Isn't it a case where "god" wants hunger to exist if the result of population growth is hunger?

I have my private thought about this, but isn't this the logical result of religious edicts calling for no birth control and the mandate to "multiply"?

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Cause and effect is certainly proportional...
by grimgraphix / August 13, 2007 11:18 PM PDT
In reply to: But...

... and you raise some interesting questions with your original post.

One thing though. If it is just cause of death that is being discussed... well, to be glib but accurate... birth is the leading cause of death.

Pollution may be the culprit now, war and pestilence at another time in history, and so on, and so on. Simply put, you're gonna die of something.

It is a shame though, that mankind is so shortsighted and selfish, that it is willing to create suffering through it's own actions for so many, despite the fact that those actions only benefit a small percentage. Pollution is a prime example of just such an attitude.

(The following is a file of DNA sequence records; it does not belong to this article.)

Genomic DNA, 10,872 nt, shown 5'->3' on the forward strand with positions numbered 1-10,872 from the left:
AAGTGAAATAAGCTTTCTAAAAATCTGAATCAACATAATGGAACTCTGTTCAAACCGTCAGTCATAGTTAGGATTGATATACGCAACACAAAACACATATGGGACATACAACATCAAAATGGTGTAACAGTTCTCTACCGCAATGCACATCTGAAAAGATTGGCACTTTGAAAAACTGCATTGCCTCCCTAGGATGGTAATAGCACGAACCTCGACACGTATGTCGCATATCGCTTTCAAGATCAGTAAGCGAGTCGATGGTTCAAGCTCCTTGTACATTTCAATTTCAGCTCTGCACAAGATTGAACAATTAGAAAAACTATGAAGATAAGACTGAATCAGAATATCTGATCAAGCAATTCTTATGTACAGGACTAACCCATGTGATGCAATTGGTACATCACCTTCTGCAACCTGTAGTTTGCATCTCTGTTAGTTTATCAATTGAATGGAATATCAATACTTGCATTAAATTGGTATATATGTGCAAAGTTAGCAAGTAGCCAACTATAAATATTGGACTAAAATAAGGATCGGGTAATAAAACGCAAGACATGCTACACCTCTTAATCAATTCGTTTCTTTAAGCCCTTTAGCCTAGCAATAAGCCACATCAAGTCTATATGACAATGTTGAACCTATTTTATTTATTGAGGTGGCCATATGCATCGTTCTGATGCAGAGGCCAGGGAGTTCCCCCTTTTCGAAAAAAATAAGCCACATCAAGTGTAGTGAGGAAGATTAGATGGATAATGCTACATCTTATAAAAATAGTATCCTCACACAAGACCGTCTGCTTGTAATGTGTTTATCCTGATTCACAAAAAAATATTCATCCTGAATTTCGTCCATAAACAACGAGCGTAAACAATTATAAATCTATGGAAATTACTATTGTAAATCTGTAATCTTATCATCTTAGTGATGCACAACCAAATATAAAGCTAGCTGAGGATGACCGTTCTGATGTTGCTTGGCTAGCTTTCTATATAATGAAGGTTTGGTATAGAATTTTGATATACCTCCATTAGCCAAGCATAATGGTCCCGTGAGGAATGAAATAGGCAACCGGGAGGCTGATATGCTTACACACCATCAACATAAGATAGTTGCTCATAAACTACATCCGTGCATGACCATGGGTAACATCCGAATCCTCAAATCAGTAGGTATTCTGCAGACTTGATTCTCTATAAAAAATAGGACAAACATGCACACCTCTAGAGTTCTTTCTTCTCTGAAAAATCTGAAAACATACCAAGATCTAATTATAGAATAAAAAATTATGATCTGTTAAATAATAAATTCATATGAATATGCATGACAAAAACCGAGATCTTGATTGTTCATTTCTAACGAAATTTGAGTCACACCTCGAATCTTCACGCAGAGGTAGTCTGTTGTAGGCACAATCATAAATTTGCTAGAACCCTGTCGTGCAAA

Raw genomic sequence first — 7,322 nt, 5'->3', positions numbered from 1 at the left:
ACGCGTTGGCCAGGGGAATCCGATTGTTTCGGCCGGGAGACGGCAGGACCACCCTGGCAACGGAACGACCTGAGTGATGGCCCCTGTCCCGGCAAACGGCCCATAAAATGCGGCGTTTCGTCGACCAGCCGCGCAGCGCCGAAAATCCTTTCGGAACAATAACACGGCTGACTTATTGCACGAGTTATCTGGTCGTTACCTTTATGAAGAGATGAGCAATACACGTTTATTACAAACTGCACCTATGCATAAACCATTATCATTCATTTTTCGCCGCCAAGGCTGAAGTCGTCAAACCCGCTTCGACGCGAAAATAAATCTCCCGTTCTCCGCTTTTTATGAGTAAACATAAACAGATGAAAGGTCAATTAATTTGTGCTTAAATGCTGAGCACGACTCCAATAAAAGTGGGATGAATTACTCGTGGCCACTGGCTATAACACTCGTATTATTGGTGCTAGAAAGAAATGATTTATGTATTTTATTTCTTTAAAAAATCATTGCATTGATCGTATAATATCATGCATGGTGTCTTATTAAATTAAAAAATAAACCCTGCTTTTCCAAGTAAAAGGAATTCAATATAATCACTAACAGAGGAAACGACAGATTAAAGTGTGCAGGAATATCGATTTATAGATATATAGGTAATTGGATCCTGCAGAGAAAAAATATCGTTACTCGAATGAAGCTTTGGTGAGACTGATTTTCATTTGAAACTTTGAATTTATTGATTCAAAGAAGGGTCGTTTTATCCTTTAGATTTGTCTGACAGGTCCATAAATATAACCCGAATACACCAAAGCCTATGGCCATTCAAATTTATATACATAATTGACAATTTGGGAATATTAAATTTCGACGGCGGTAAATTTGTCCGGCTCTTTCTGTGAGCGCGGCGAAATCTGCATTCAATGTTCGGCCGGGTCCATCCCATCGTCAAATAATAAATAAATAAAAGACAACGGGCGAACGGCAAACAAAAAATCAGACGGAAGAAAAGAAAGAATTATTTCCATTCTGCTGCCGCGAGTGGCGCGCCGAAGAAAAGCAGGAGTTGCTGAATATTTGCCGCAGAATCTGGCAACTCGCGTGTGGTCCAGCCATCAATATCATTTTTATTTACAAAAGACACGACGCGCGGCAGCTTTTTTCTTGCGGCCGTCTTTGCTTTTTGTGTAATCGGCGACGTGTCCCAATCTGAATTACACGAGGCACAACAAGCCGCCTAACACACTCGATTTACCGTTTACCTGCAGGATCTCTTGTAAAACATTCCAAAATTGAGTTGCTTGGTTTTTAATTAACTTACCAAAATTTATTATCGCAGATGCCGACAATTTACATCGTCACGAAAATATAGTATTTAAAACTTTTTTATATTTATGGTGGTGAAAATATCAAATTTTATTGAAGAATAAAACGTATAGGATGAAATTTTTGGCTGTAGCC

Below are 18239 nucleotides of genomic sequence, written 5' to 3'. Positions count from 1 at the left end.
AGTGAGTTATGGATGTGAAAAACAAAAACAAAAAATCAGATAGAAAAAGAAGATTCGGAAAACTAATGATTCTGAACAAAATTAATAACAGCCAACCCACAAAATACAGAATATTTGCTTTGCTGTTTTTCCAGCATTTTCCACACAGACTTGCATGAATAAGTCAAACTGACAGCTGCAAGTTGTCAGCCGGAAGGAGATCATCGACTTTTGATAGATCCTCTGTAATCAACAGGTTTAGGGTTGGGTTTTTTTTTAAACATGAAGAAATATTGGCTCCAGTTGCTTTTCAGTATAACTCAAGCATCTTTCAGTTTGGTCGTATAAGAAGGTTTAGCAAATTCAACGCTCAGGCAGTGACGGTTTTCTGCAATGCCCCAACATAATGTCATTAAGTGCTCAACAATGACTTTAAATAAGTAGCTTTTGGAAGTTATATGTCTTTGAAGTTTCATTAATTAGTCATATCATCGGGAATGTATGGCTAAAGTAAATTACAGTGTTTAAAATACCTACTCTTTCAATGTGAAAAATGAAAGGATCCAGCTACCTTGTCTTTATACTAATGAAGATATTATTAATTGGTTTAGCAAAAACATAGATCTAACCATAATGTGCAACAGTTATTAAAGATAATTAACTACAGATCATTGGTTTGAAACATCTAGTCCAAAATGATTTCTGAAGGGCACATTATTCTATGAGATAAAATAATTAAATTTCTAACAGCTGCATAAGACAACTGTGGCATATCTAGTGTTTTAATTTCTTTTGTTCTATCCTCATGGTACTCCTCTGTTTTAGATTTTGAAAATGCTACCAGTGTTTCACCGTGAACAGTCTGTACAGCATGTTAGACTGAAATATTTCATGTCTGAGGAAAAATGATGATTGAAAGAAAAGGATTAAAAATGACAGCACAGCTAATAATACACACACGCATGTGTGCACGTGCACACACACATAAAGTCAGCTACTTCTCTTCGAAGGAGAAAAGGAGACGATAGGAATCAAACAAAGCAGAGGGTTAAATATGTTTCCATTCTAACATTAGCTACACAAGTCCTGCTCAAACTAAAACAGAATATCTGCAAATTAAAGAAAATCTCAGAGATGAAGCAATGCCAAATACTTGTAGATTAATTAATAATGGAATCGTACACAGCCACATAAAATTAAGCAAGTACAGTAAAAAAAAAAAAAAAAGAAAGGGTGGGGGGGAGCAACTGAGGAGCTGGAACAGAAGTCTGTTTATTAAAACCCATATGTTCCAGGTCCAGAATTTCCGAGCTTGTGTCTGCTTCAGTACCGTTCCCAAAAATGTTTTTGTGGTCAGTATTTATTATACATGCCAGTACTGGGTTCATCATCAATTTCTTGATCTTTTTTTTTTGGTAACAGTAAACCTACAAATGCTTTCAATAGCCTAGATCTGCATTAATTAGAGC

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Pollution has been a necessary evil
by dirtyrich / August 13, 2007 11:40 PM PDT

for the creation of society. Millions of people lead healthier, longer, and happier lives because of industry and technology.

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by EdH / August 13, 2007 11:50 PM PDT

we could have zero pollution... and zero everything else.

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True, but where is the tipping point...
by grimgraphix / August 14, 2007 1:57 AM PDT

... between acceptable and unnecessary?

If a certain pollution (I'm not specifying anything in particular here) is technically unavoidable then it is acceptable if the trade off is that people live better lives.